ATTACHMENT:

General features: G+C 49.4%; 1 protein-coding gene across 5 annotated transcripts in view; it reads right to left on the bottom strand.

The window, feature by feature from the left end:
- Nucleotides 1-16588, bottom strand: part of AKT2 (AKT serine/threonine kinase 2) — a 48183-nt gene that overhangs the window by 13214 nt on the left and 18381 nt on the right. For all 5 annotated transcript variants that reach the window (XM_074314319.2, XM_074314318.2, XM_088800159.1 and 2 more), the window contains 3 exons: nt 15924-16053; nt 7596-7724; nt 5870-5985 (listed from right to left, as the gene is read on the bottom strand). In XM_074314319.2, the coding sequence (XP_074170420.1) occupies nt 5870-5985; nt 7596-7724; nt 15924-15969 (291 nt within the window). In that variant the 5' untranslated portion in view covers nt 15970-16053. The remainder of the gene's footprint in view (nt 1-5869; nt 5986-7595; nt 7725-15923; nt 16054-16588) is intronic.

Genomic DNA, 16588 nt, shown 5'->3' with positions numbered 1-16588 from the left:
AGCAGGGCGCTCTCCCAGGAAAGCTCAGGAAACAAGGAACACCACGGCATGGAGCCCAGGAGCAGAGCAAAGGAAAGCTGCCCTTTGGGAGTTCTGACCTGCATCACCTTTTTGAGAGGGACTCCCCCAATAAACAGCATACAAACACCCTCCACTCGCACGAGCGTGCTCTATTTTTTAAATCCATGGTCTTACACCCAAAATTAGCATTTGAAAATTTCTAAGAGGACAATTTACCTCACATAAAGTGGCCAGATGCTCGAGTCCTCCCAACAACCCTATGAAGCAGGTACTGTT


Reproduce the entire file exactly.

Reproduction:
General features: G+C 49.4%; 1 protein-coding gene across 5 annotated transcripts in view; it reads right to left on the bottom strand.

The window, feature by feature from the left end:
- Nucleotides 1-16588, bottom strand: part of AKT2 (AKT serine/threonine kinase 2) — a 48183-nt gene that overhangs the window by 13214 nt on the left and 18381 nt on the right. For all 5 annotated transcript variants that reach the window (XM_074314319.2, XM_074314318.2, XM_088800159.1 and 2 more), the window contains 3 exons: nt 15924-16053; nt 7596-7724; nt 5870-5985 (listed from right to left, as the gene is read on the bottom strand). In XM_074314319.2, the coding sequence (XP_074170420.1) occupies nt 5870-5985; nt 7596-7724; nt 15924-15969 (291 nt within the window). In that variant the 5' untranslated portion in view covers nt 15970-16053. The remainder of the gene's footprint in view (nt 1-5869; nt 5986-7595; nt 7725-15923; nt 16054-16588) is intronic.

Genomic DNA, 16588 nt, shown 5'->3' with positions numbered 1-16588 from the left:
AGCAGGGCGCTCTCCCAGGAAAGCTCAGGAAACAAGGAACACCACGGCATGGAGCCCAGGAGCAGAGCAAAGGAAAGCTGCCCTTTGGGAGTTCTGACCTGCATCACCTTTTTGAGAGGGACTCCCCCAATAAACAGCATACAAACACCCTCCACTCGCACGAGCGTGCTCTATTTTTTAAATCCATGGTCTTACACCCAAAATTAGCATTTGAAAATTTCTAAGAGGACAATTTACCTCACATAAAGTGGCCAGATGCTCGAGTCCTCCCAACAACCCTATGAAGCAGGTACTGTT